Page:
Melaleuca quinquenervia

Paperbark poplar

Family: Myrtaceae

Origin: Australia

Paperbark poplar flowers and seeds.
A multitude of attractive flowers are produced on stem tips and have long white stamens of pollen. Paperback poplar flowers are attractive to bees.
Photo credit: Barry A. Rice, The Nature Conservancy Wildland Invasive Species Team

Regional Pest Management Plan (RPMP) status

  • Whole region — Sustained control
  • Hauraki Gulf Controlled Area Notice pest

View more about the RPMP statuses

General description

Evergreen tree < 30 m tall. Roots are prolific and penetrate > 1 m deep. A fibrous sheath is produced around the base of the trunk when inundated. Bark is pale and peels in papery layers. Leaves are aromatic, simple and < 12 cm long. Flowers are white with pronounced stamens. Seeds are minute and borne in woody capsules.

What you need to know

To help protect our environment:

  • You must not breed, distribute, release or sell paperbark poplar within the Auckland region.
  • You must not plant paperbark poplar within the Auckland region, unless you are transferring an existing plant on your land to another location within the boundaries of the same property.
  • You must destroy any paperbark poplar on land that you occupy if it has been planted in breach of the above rules and you are directed to do so by an authorised person.


Freshwater and saline wetlands, open habitats, grasslands, open forest.


Seeds dispersed by wind, water.

Impact on environment

Forms dense stands, displacing native plants. Alters vegetation structure and reduces plant diversity, likely affecting macrofauna. Fire risk.


Site Management

Follow up treated areas 3 times per year. Encourage natural regeneration of native plants or replant treated areas where possible after 2-3 treatments to establish dense ground cover and minimise reinvasion.

Recommended approaches

Physical control

Method: Dig out.

Plant parts requiring disposal: Seeds.

Disposal options: Remove to greenwaste or landfill if practical.


Biocontrol is currently not available for this species.

Community agrichemical control recommendations

No qualifications: Cut stump and paste freshly cut base of stems with metsulfuron gel or ringbark stem and paste with metsulfuron gel if safe to do so.

Certified Handler/Experienced agrichemical user: Drill and inject trees with 5g metsulfuron-methyl per 1L of water if safe to do so. Drill 18mm holes (tangentially angled downwards) in a spiral up the trunk.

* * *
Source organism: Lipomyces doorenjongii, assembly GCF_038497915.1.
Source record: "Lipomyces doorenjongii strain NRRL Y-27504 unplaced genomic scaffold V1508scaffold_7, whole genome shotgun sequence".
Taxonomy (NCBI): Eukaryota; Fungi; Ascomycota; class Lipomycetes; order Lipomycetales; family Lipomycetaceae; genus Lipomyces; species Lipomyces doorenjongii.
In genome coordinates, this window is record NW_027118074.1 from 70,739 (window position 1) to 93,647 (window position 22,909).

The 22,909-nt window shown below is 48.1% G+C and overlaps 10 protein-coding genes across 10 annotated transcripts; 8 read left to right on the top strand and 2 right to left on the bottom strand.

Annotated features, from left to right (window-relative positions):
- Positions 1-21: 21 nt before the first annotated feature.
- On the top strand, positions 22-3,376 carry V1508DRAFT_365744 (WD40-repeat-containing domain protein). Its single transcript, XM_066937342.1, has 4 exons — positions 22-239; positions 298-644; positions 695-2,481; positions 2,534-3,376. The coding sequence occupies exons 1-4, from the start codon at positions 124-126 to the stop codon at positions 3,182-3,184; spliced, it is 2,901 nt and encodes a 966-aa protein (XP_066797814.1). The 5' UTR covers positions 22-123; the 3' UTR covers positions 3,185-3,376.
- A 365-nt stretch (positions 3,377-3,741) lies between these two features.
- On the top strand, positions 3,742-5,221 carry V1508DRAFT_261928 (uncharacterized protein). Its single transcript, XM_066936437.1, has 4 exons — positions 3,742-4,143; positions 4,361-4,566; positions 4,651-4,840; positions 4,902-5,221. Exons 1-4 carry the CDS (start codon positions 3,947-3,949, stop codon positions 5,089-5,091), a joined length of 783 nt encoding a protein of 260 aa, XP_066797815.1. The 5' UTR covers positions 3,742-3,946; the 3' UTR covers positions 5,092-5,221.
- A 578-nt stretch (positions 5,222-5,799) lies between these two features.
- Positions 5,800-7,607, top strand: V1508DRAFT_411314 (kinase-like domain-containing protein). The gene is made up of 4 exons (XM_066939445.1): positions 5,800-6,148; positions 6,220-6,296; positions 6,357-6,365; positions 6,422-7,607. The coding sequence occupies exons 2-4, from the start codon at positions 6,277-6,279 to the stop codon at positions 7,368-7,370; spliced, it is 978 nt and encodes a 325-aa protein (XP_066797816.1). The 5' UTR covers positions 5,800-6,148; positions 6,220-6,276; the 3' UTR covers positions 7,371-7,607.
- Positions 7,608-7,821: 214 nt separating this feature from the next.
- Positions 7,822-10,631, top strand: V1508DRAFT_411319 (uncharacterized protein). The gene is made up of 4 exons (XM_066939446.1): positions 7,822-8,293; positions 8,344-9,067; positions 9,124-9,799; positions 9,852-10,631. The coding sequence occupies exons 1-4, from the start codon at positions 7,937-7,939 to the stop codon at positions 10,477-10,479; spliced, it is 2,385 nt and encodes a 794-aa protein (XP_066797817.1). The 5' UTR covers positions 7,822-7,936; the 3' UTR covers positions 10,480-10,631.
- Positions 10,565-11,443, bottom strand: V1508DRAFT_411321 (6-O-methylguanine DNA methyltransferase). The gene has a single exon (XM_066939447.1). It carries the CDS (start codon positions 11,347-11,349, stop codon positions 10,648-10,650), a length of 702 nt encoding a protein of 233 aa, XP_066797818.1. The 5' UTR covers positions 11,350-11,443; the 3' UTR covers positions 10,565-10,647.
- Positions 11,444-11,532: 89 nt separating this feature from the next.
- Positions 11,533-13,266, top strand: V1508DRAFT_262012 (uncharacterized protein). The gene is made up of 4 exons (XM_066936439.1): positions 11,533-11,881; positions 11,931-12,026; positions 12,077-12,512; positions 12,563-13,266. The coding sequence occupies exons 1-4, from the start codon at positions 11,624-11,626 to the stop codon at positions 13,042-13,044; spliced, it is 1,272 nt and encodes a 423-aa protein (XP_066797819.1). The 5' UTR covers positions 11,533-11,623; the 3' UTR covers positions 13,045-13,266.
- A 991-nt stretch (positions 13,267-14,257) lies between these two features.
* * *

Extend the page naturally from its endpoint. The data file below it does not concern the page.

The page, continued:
For 50mm stems drill one hole. For 100mm stems drill two holes. For larger stems drill holes 150mm apart. Foliar spray seedlings with 5g metsulfuron-methyl per 10L of water and 20ml penetrant

Safety notes

Large trees must not be drilled that are closer than 1.5 times the height of the tree from paths, walkways and property.

Trees over 4 metres in height should be removed by a qualified arborist.

Caution: When using any herbicide or pesticide please read the label thoroughly to ensure that all instructions and safety requirements are followed.

Layers of bark peeling on the paperbark poplar.
An evergreen tree growing up to 30m tall from Australia. Paperback poplar gets its name for many thin layers of bark that tend to peel off looking like paper.
Photo credit: Barry A. Rice, The Nature Conservancy Wildland Invasive Species Team
Close up of paperbark poplar seeds.
Paperback poplar seeds form in long clusters once flowers are pollinated. Seeds grow within small wooden capsules that pop open when seeds are ripe.
Photo credit: Barry A. Rice, The Nature Conservancy Wildland Invasive Species Team
Close up of paperbark poplar leaves.
Seeds germinate easily and can lead to forests of paperbark poplars forming. This could lead to displacing native bids as these trees do not provide food for native birds.
Photo credit: Forest and Kim Starr, U.S. Geological Survey,
Close up of paperback poplar flowers.
Paperback poplar trees can be cut down and the timber used as firewood. Stumps don't tend to re-sprout but should be checked over the next few years for re-growth.
Photo credit: Albert (Bud) Mayfield, Florida Department of Agriculture and Consumer Services,